Unless there is a policy course correction, the solar rooftop installation goal of 40 GW by 2022 has been viewed as a challenge to achieve by many in the industry, including rooftop installers. To add to the challenges, module prices have increased over the past few months and solar installers are accusing some Chinese module suppliers of backing away from existing supply agreements, delaying shipments, and demanding higher prices.
Mercom had the opportunity to speak with Umakant Shende, chief operating officer of CleanMax Solar, about the issues plaguing India’s rooftop solar sector.
What are your thoughts about the progress that rooftop solar has made in comparison to utility‑scale solar in India?
We cannot compare the two because each one faces different difficulties. Focusing on rooftop solar, I would like to say, ‘so far so good, but there’s room for massive improvement.’ The target of 40 GW, is hard to attain.
Having said that, in the past year rooftop solar growth has been satisfactory. This shows that all stakeholders – including the masses – understand the need for it and its utility. In the past year, more than 600 MW of rooftop solar has been installed.
You said the 40 GW of rooftop solar by 2022 goal will be hard to attain, could you elaborate on that?
I strongly feel that solar roof top is necessary for India considering distributed solar generation and scarcity of non-agriculture land. I initially thought it will happen, but as we go forward I can now say that reaching 40 GW by 2022 is going to be very tough. There are various reasons for this. Rooftop solar is primarily driven by state net‑metering policies and most of these net-metering policies put an upper ceiling of 1 MW on rooftop solar projects. This artificial capping is inhibiting the growth of rooftop solar.
For commercial and residential complexes, and other buildings, the available roof area is much smaller because the roof is being utilized for other activities. These installations are there to fulfill small targets, kW-size targets. But kW size targets won’t help achieve the 40 GW target by 2022.
On the other hand, there are industrial complexes, factory buildings, and manufacturing units with massive available roof areas that are not being completely utilized because the artificial capping prevents developers and firms from using the entire available roof area.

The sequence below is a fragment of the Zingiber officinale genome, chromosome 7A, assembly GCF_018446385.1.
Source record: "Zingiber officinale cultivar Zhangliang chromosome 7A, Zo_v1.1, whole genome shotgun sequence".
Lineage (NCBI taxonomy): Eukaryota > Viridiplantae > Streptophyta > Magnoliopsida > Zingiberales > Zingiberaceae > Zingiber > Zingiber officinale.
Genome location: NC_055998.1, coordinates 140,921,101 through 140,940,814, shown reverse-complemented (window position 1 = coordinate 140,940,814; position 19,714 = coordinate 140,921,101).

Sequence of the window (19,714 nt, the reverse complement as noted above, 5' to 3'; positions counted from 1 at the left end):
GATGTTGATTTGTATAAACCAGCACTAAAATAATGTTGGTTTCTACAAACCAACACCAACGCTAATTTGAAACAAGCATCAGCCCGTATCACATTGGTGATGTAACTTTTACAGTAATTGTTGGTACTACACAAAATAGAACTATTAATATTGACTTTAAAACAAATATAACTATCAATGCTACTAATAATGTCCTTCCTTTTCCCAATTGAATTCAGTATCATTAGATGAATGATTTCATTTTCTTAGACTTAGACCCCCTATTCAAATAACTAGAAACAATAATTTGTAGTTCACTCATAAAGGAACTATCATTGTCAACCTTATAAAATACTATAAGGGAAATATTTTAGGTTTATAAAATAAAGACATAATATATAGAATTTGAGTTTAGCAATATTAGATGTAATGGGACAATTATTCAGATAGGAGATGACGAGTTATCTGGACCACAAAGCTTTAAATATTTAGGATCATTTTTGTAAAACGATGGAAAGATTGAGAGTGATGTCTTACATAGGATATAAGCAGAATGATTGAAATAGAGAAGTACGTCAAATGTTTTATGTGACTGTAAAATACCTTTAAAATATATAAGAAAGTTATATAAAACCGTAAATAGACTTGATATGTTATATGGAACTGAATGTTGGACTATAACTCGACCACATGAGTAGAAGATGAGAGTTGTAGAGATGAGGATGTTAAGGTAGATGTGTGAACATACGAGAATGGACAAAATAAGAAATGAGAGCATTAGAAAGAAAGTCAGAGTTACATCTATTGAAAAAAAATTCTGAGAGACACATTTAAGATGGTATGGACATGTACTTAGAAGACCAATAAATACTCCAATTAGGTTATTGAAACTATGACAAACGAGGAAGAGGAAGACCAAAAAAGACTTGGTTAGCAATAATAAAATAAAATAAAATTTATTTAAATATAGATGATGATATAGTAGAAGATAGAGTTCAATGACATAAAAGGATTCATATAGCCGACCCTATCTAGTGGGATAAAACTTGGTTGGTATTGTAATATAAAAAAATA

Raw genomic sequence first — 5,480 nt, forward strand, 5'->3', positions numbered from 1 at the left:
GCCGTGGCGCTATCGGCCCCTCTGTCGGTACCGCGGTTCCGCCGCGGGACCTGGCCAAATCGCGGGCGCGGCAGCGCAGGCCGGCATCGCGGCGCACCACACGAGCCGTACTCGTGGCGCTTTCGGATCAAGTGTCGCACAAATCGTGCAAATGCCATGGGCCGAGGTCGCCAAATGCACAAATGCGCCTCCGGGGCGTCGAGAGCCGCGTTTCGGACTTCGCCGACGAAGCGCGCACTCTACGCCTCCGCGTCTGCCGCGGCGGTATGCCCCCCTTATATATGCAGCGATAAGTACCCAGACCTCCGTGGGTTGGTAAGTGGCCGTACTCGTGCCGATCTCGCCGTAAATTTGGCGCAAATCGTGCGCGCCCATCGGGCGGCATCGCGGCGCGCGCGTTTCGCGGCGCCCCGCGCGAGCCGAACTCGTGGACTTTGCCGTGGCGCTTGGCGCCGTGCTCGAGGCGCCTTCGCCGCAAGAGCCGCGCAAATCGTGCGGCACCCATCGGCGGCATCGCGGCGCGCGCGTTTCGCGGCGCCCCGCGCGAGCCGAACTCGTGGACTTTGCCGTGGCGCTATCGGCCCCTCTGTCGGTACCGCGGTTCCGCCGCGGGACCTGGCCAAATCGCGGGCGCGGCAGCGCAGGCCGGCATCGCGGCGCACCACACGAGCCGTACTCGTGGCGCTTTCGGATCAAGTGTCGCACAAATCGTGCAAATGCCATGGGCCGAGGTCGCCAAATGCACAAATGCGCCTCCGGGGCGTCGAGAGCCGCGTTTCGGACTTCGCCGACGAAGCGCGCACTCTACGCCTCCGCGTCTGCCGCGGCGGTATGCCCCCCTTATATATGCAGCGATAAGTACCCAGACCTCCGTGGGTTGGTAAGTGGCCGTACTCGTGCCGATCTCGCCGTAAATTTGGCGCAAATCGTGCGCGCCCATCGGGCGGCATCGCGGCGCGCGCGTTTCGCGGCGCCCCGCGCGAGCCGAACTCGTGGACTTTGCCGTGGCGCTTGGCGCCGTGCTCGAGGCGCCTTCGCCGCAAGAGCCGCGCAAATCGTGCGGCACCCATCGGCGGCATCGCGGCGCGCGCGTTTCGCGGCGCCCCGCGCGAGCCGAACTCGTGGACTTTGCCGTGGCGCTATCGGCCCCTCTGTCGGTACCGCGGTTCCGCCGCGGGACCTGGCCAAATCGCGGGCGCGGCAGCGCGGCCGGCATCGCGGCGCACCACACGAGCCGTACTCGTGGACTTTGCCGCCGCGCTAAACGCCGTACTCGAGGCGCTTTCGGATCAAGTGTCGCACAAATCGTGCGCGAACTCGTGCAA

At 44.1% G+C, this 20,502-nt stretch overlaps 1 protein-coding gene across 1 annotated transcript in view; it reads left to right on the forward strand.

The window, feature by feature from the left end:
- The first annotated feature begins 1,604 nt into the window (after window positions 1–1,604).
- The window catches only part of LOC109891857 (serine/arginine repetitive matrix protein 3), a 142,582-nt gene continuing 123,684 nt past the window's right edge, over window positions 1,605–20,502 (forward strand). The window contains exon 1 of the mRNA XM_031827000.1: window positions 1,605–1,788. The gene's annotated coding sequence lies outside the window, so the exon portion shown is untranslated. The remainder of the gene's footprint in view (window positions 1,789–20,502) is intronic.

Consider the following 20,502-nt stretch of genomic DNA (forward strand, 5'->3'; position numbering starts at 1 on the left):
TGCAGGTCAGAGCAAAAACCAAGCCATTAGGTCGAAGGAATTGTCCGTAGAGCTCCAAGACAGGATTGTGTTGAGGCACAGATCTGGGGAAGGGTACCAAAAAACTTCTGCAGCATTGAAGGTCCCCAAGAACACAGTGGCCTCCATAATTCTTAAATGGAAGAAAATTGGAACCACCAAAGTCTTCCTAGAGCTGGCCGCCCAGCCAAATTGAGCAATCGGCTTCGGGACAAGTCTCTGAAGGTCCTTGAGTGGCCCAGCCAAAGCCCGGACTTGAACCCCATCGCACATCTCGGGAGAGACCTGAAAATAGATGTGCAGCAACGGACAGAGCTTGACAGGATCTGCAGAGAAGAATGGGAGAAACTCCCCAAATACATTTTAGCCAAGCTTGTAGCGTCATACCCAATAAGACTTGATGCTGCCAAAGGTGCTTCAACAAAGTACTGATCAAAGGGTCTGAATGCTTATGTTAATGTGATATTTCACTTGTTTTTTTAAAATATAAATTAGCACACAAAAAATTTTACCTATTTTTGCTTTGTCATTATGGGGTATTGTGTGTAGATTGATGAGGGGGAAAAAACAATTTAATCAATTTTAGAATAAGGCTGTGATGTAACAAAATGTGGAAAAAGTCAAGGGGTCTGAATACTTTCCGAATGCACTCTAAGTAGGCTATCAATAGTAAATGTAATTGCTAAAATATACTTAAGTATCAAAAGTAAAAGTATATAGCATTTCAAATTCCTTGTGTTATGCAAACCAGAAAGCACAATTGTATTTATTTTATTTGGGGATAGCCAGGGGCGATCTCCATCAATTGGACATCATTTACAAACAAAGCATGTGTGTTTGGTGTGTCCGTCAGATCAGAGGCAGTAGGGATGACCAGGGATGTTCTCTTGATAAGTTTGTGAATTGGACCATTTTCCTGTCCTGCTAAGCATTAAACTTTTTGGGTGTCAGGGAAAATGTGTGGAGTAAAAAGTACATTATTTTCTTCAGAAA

Other than underutilization of roof area due to net-metering constraints, are there any other factors delaying the progress of solar?
The government talks about its goal of installing 40 GW by 2022, but there is no promotion underway for reaching that target. No exclusive policies are in place for that market segment.
Following the imposition of the Goods and Services Tax (GST), module prices have gone up by 5 percent and inverter prices have risen by 18 percent while the accelerated depreciation benefit has been cut in half. The government did not educate the sector about the various tax slabs and which components would fall under each one. That has created ambiguity that hinders progress.
There is also a lack of awareness about rooftop solar among residential customers. Government should create awareness programs so that people understand the benefits of rooftop solar and adopt it in their homes. This is a pre-requisite for residential rooftop solar to gain momentum because everyone in India is used to getting subsidized power and installing a rooftop system is costly.
We have heard complaints that module suppliers are backing out of supply agreements by increasing prices or delaying supplies. Is it true? Have you experienced it?
Yes, it is happening. Yes, again, we have experienced it. Some Chinese suppliers have delayed shipments and even demanded a price differential be paid. In some cases, we paid them in advance for the module supplies and the suppliers delayed them despite already receiving payment.
Do you have any additional comments on residential rooftop solar?
For residential rooftop solar, awareness comes before anything else. These installations are intended for people who earn in the thousands, they are not conglomerates for whom rooftop solar is a cheap energy option. Government should subsidize the residential rooftop segment as it is difficult for the average Indian to bear the cost of an entire rooftop system. Net-meters should be installed as quickly as possible and in this, too, the government must accept the onus of responsibility.
What is CleanMax Solar’s growth plan for India?
We have partnered with conglomerates and large institutions, have a healthy project pipeline, and are executing our projects in full tandem. We are participating in government tenders, too. We plan to increase our rooftop portfolio to over 150 MW (installed) by the end of 2017.
In July, CleanMax raised $100 million in equity financing, what are your plans for the funds?
We are focused on rooftop solar. The entire fund will be utilized to consolidate our position in this sector so that we can emerge as the largest rooftop project installer. We plan to take few projects on our books of account. A part of the fund will also be used to expand in newly emerging markets in the Middle East and Southeast Asia, where we have setup offices.
In May, Hitachi entered the Indian market in a collaboration with CleanMax, are there any other similar partnerships in the pipeline?
We are proud to collaborate with Hitachi. It is our plan to form new partnerships with expert companies in other segments, too, to provide the best service. There are few more such partnerships in the pipeline, but I cannot reveal them now.
Saumy is a senior staff reporter with MercomIndia.com covering business and energy news since 2016. Prior to Mercom, Saumy was a copy editor at Thomson Reuters. Saumy earned his Bachelors Degree in Journalism & Mass Communication from the Manipal Institute of Communication at Manipal University. More articles from Saumy Prateek.